“We also congratulated the U.S. for the important role it played in the defeat of the Islamic State, although some of their remnants have found their way to the Sahel region,” Buhari said.

Nigeria, Buhari stressed, recognised the strong role the U.S. is playing in the country’s (Nigeria) fight against terrorism and the agreement to sell 12 A29 Tucano aircraft to Nigeria to effectively fight terrorism.

To defeat terrorism in Nigeria, he said the federal government has adopted a multi-sectoral approach involving the relevant government agencies in addressing the social and political dimensions, while the Armed Forces of Nigeria assist the civil authority to provide security and maintain law and order.

“As part of efforts to address emerging cases of insurgency in the country, the Nigerian military adopted a non-kinetic counter terrorism/counter insurgency approach code-named ‘Operation Safe Corridor’, to de-radicalise, rehabilitate, and reintegrate willingly surrendered Boko-Haram members into the larger society.

“This programme is currently embarking on a number of projects including skills acquisition centres and integrated farms, comprising poultry, fish pond and greenhouse farming, among others. A number of international partners, including the International Organisation for Migration have contributed to the success of Operation Safe Corridor. We indicated that we would appreciate whatever support we could also get from the U.S,” he said.

He disclosed that the U.S. to date has been the biggest contributor to the humanitarian response, “and last year gave $500 million in cash and kind through the United Nations and other inter-governmental-organisations”.

He said his government was doing what it could to secure the release of the remaining abducted schoolgirls from Dapchi and Chibok.

“In this context we welcome the support of the U.S. in intelligence gathering, hostage negotiation and information sharing. The government is doing its best to promote the peaceful coexistence of herdsmen and farmers by enforcing security and legislation to guarantee herders and farmers access to land.”

Buhari also hailed the Trump administration for its laudable decision to launch a Kleptocracy Asset Recovery Initiative to assist in achieving that aim and implored the U.S. to sustain its cooperation with Nigeria to effectively achieve this objective.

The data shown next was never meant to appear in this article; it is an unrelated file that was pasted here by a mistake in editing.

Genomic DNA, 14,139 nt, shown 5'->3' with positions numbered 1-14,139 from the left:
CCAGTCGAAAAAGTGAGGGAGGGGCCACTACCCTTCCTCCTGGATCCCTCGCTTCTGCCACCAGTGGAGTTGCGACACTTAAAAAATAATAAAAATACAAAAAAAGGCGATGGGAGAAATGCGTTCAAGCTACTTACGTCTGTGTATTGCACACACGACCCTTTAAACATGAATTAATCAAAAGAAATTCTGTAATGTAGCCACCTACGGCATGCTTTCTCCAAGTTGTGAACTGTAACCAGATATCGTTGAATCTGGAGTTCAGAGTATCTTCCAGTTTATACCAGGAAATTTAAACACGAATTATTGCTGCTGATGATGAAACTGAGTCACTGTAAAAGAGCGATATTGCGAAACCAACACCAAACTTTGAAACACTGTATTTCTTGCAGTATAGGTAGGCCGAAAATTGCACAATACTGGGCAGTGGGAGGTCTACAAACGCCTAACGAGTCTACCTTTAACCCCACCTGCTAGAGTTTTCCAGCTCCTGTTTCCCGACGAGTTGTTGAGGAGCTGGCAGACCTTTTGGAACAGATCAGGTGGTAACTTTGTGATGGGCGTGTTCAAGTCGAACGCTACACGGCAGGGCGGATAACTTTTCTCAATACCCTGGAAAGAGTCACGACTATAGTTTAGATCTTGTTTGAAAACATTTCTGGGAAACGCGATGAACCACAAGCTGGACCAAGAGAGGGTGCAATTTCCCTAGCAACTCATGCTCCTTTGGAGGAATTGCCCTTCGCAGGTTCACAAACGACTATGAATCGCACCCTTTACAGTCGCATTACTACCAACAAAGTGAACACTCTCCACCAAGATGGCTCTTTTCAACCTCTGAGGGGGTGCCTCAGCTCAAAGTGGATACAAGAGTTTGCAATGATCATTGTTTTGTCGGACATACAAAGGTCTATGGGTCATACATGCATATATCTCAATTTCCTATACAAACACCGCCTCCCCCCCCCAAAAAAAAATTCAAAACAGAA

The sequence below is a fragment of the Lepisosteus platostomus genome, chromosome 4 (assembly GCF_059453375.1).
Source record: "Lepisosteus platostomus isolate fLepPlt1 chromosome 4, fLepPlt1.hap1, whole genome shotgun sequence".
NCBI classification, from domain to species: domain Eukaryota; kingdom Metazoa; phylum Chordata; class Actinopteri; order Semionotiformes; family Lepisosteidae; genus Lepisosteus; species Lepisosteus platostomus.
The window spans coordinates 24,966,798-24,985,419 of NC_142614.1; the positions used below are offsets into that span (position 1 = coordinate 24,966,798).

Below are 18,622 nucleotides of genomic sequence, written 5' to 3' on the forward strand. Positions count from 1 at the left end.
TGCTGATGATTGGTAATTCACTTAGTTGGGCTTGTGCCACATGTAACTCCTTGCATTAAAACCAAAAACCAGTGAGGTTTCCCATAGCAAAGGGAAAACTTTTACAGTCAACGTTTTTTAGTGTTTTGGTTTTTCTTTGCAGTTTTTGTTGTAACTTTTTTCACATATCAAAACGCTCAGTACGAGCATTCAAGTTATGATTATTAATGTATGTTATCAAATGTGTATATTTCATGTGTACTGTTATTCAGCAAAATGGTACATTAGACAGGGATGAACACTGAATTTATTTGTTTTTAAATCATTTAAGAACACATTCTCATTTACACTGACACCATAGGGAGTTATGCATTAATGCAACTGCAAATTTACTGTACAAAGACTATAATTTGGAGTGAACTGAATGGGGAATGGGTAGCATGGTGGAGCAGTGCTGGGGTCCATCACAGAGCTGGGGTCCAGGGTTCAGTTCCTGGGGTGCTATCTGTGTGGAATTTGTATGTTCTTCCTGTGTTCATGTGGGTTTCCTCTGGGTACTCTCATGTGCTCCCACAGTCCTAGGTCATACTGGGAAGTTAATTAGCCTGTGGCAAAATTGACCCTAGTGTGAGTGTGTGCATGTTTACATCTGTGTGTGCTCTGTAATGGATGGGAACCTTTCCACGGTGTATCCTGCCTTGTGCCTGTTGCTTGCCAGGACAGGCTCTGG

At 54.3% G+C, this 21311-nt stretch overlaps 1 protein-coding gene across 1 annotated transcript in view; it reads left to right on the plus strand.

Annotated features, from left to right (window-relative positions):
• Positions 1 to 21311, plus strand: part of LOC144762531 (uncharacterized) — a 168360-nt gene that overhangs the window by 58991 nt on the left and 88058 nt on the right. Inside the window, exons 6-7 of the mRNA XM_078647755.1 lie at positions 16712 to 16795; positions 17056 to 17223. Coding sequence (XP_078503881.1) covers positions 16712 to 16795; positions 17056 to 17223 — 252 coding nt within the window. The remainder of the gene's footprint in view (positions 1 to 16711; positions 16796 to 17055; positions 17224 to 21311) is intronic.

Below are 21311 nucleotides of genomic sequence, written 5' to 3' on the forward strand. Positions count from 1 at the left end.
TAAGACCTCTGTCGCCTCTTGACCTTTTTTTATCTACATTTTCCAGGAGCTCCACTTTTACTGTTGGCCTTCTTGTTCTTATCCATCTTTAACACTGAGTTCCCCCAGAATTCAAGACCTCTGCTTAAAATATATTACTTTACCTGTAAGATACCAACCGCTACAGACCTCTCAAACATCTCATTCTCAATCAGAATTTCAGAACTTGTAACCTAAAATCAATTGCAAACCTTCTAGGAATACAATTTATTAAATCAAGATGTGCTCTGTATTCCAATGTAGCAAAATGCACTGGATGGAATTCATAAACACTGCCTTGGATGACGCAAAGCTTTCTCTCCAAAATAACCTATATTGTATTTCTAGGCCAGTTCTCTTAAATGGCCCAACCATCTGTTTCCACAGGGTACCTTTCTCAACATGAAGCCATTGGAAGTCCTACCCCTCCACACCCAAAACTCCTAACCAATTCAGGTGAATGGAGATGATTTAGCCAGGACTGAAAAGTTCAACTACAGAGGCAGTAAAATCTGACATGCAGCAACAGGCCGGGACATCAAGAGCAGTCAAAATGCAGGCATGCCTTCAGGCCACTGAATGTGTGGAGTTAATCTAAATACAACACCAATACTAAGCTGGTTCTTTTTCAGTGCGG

“We thanked the U.S. government very much for the cooperation we have received in our effort to recover stolen funds. Our two governments have put the machinery in place for their respective Attorneys-General to collaborate in ensuring the return to Nigeria of $500 million looted funds siphoned away in banks around the world.

“In this connection, we congratulated the U.S. government on the launch of the Kleptocracy Asset Recovery Initiative which was spearheaded by the U.S. Department of Justice (DOJ) Asset Forfeiture and Money Laundering. We hope that we could continue to count on U.S. support in this area,” he said.

On the economy, Buhari congratulated ​both Trump and his government on what he described “as the impressive performance of the US economy under their watch”, disclosing that Nigeria’s focus was on diversifying its economy by focusing on agriculture and food security as well as power and infrastructure.

The Nigerian president who also said 2016 statistics showed that Nigeria’s trade volume with the U.S. stood at $6.07 billion, observed that the figure comprised $4.176 billion worth of Nigerian exports to the U.S. and $1.894 billion U.S. exports to Nigeria.

He said both presidents sought greater efforts to increase these figures substantially.

Buhari added: “We have cut the importation of rice by about 90 per cent, thereby saving a significant amount of money. We very much welcome increased U.S. investment in the Nigerian economy, especially in the non-oil sector.

“Economic relations between Nigeria and the United States are anchored on three major instruments, namely: the Bi-National Commission (BNC), Trade and Investment Framework Agreement (TIFA) and the Africa Growth and Opportunity Act (AGOA).